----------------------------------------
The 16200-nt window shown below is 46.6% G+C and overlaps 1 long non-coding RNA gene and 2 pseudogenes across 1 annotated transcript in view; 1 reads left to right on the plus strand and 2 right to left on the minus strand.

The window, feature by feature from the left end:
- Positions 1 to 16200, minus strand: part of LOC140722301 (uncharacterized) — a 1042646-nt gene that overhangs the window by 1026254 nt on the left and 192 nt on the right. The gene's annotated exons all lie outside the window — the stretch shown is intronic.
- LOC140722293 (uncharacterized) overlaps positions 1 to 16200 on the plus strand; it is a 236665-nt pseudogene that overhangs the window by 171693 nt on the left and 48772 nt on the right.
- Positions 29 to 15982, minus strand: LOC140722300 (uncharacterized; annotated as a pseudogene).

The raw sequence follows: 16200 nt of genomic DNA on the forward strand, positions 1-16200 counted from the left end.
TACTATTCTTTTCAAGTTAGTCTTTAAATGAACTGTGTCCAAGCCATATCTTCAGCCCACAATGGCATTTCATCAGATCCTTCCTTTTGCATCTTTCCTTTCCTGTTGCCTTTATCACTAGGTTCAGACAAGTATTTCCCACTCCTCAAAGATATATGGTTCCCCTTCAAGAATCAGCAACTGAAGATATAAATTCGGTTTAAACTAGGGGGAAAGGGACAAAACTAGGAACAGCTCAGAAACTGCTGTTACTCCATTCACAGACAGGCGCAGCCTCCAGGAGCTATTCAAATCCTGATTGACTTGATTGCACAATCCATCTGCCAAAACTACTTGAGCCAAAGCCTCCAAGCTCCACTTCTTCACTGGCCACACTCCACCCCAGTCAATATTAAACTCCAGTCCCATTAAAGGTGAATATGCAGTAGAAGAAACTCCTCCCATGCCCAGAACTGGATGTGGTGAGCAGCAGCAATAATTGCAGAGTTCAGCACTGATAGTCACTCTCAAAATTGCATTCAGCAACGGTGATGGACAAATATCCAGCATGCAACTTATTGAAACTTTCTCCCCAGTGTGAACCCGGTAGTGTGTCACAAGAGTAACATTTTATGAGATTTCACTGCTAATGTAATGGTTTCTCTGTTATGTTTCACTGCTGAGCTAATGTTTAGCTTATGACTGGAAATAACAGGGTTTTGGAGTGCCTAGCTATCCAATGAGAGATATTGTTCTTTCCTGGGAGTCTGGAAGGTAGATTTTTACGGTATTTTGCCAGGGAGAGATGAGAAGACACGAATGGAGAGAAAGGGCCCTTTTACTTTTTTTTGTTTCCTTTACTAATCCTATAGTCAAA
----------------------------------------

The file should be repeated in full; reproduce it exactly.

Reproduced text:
The 16200-nt window shown below is 46.6% G+C and overlaps 1 long non-coding RNA gene and 2 pseudogenes across 1 annotated transcript in view; 1 reads left to right on the plus strand and 2 right to left on the minus strand.

The window, feature by feature from the left end:
- Positions 1 to 16200, minus strand: part of LOC140722301 (uncharacterized) — a 1042646-nt gene that overhangs the window by 1026254 nt on the left and 192 nt on the right. The gene's annotated exons all lie outside the window — the stretch shown is intronic.
- LOC140722293 (uncharacterized) overlaps positions 1 to 16200 on the plus strand; it is a 236665-nt pseudogene that overhangs the window by 171693 nt on the left and 48772 nt on the right.
- Positions 29 to 15982, minus strand: LOC140722300 (uncharacterized; annotated as a pseudogene).

The raw sequence follows: 16200 nt of genomic DNA on the forward strand, positions 1-16200 counted from the left end.
TACTATTCTTTTCAAGTTAGTCTTTAAATGAACTGTGTCCAAGCCATATCTTCAGCCCACAATGGCATTTCATCAGATCCTTCCTTTTGCATCTTTCCTTTCCTGTTGCCTTTATCACTAGGTTCAGACAAGTATTTCCCACTCCTCAAAGATATATGGTTCCCCTTCAAGAATCAGCAACTGAAGATATAAATTCGGTTTAAACTAGGGGGAAAGGGACAAAACTAGGAACAGCTCAGAAACTGCTGTTACTCCATTCACAGACAGGCGCAGCCTCCAGGAGCTATTCAAATCCTGATTGACTTGATTGCACAATCCATCTGCCAAAACTACTTGAGCCAAAGCCTCCAAGCTCCACTTCTTCACTGGCCACACTCCACCCCAGTCAATATTAAACTCCAGTCCCATTAAAGGTGAATATGCAGTAGAAGAAACTCCTCCCATGCCCAGAACTGGATGTGGTGAGCAGCAGCAATAATTGCAGAGTTCAGCACTGATAGTCACTCTCAAAATTGCATTCAGCAACGGTGATGGACAAATATCCAGCATGCAACTTATTGAAACTTTCTCCCCAGTGTGAACCCGGTAGTGTGTCACAAGAGTAACATTTTATGAGATTTCACTGCTAATGTAATGGTTTCTCTGTTATGTTTCACTGCTGAGCTAATGTTTAGCTTATGACTGGAAATAACAGGGTTTTGGAGTGCCTAGCTATCCAATGAGAGATATTGTTCTTTCCTGGGAGTCTGGAAGGTAGATTTTTACGGTATTTTGCCAGGGAGAGATGAGAAGACACGAATGGAGAGAAAGGGCCCTTTTACTTTTTTTTGTTTCCTTTACTAATCCTATAGTCAAA